Really, there were two major areas where I felt something was lacking. The first was the way Claire’s queerness was handled. She’s gay, self-professed, and while I love seeing more queer characters in books, that fact felt like a surface fact. On the one hand, queer characters don’t require romances to be queer. I feel so, so strongly about that. It’s part of the reason I’m looking forward to Burn Our Bodies Down by Rory Power this year. But on the other, it feels like a shallow declaration sometimes. I can’t tell if I need another reread, more time to think on it, or if this gut feeling is right.
The other issue I had, which was truly the larger one, was the reliance on miscommunication. On years of miscommunication. I can see on one hand how that’s the core of the story. Whose family doesn’t miscommunicate? In the case of the Sullivan sisters, it’s pretty extreme, but hey, that’s fiction, the nature of the beast. On the other hand, though, if the sisters and their mother just communicated, so very much of the plot wouldn’t have happened. Hell, the sisters would have never gone on their road trip investigation if they’d simply waited to talk to their mother.
Then again, this is in a lot of ways a book about learning to reconnect when you have failed to communicate in the past. That’s not a lesson learned when you communicate well in the first place. As a thematic element, it works quite well. It’s just that I’m personally never fond of miscommunication in such a critical role in a book.
Maybe you won’t inherit a rich uncle’s estate, but you might as well join the Sullivan sisters when they inherit theirs!
I place The Sullivan Sisters solidly in the enjoyable category, worth a read at least once, and I hope you come to feel the same way. It may not be a book to rave about until the end of time, but it’s still one to watch, one to take time to think about.
CW: loss of a loved one, alcoholism, animal death, gun violence mention, implied domestic abuse, suicide
The Sullivan Sisters is this wonderfully complex character driven mystery. There's something I love about each one of them: Murphy's optimism and energy, Claire's planning and vulnerability, and Eileen's fear and courage. At the same time, I couldn't stop myself from reading because there's not only this distance - this question of how did their relationship fracture - but also the mystery of their family secrets. You can feel the space between their memories and their present. Claire, one of the sisters, is also gay!
All three of the Sullivan Sisters were so different. They all had completely different hopes, dreams, and personalities from each other which made them really pop into reality fro me. Each one of them had their own kind of secrets that they were carrying and each of them had their own secrets that they were carrying. Those secrets were the driving force behind each of the girls' character arcs through out the book.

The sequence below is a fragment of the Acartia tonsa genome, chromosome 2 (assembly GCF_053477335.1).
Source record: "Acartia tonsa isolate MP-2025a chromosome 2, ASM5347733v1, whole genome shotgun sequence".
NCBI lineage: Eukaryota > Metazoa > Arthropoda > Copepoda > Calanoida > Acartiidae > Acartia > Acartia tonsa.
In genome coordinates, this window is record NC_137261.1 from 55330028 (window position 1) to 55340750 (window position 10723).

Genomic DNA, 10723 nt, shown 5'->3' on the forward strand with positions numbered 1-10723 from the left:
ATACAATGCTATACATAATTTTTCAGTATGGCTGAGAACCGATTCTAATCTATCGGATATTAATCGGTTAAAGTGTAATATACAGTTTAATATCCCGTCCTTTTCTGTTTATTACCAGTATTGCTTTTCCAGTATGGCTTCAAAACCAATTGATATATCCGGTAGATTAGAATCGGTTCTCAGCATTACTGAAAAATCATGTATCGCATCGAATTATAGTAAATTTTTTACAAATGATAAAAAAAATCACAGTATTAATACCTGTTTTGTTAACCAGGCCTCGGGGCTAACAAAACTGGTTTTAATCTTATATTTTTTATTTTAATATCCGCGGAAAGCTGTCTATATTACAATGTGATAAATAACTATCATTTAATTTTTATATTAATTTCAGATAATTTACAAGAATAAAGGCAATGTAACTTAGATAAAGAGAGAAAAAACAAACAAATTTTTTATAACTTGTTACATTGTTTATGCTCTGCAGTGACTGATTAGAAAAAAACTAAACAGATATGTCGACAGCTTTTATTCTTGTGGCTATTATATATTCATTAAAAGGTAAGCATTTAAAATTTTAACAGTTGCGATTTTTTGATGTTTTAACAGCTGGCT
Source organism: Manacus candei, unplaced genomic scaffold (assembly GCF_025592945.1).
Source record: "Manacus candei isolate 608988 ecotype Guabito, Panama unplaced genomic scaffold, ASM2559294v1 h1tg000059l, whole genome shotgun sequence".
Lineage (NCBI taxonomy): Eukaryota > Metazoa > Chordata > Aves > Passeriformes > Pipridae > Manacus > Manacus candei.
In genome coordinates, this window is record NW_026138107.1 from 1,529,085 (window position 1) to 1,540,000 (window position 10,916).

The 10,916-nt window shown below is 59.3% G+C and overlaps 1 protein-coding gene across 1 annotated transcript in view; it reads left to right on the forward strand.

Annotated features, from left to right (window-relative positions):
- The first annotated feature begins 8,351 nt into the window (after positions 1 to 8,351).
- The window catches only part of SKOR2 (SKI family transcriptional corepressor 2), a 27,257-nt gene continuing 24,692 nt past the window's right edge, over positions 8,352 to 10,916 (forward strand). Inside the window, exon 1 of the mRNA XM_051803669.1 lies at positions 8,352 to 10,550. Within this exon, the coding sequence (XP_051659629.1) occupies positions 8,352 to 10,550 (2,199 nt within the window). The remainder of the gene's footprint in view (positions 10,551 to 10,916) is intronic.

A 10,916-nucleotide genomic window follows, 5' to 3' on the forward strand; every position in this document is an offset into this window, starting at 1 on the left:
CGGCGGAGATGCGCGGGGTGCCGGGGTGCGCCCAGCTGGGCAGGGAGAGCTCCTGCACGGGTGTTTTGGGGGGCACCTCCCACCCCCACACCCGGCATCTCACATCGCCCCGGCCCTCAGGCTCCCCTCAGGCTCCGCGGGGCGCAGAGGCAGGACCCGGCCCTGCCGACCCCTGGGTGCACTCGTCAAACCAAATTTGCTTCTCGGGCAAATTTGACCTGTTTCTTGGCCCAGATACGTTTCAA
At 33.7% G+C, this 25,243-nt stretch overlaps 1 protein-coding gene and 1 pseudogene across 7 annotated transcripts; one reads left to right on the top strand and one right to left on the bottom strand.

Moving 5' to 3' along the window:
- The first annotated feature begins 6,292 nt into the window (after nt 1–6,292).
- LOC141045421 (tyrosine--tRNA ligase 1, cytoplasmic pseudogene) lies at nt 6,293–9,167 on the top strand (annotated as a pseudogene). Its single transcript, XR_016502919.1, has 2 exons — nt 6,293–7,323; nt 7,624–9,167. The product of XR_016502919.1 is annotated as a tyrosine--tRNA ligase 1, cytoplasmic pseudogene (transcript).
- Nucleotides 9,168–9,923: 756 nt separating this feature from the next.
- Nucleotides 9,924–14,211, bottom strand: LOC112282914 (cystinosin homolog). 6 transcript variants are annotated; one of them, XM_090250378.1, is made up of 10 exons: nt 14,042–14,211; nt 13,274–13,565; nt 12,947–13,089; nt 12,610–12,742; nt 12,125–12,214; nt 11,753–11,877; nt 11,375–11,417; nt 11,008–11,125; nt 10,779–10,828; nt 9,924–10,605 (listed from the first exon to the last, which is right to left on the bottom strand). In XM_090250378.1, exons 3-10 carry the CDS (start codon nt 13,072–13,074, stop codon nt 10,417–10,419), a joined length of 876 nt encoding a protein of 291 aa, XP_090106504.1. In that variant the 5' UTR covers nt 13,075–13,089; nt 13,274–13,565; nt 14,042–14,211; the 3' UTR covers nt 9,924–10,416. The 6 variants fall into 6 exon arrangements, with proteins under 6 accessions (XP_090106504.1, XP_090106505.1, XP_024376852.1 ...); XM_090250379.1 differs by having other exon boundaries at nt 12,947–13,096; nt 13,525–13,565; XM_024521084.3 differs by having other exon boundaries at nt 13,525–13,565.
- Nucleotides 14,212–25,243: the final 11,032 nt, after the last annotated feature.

This book takes place in small town Oregon. The author really captured the feeling of small town hopelessness, especially where Claire is concerned. I wasn't a huge fan of Claire through the first half of the book, but her desperate need to get away from her home town really resonated with me. Small towns are like boxes and when you already feeling the other people in that box with you aren't going to accept you for who you really are that box gets smaller and smaller every day until you can't breathe. I think watching Claire become self aware towards her behavior was one of the most incredible parts of this book. Coming to terms with the fact that you, yourself, might actually be the problem is such a rough thing for a teenager, but that struggle was shown very well on the page in this book.
All three of the Sullivan Sisters were incredibly well written. It's rare for me to find a book where all of the characters have such clearly different voices to the point that it would be impossible to ever get them confused. This book is primarily character driven an it's done so well. Each of the girls had their own stories to tell and demons to face within the overall happenings of the book, but never once did I get bored with any of the point of views.
I really loved being included on the road trip that changed the Sullivan Sisters' lives. This is a story about three girls who had drifted apart and managed to find their way back to each other. If you like hidden family secrets, sister bonding, small Pacific Northwest towns, and even a little magic this is the book for you.
If you like mysteries, We Have Always Lived in the Castle, Little Women, youtubers (or if you don't like youtubers) ... or have ever had a sibling or a dream, this book will be meaningful you. It might even make you cry — and it will definitely make you laugh.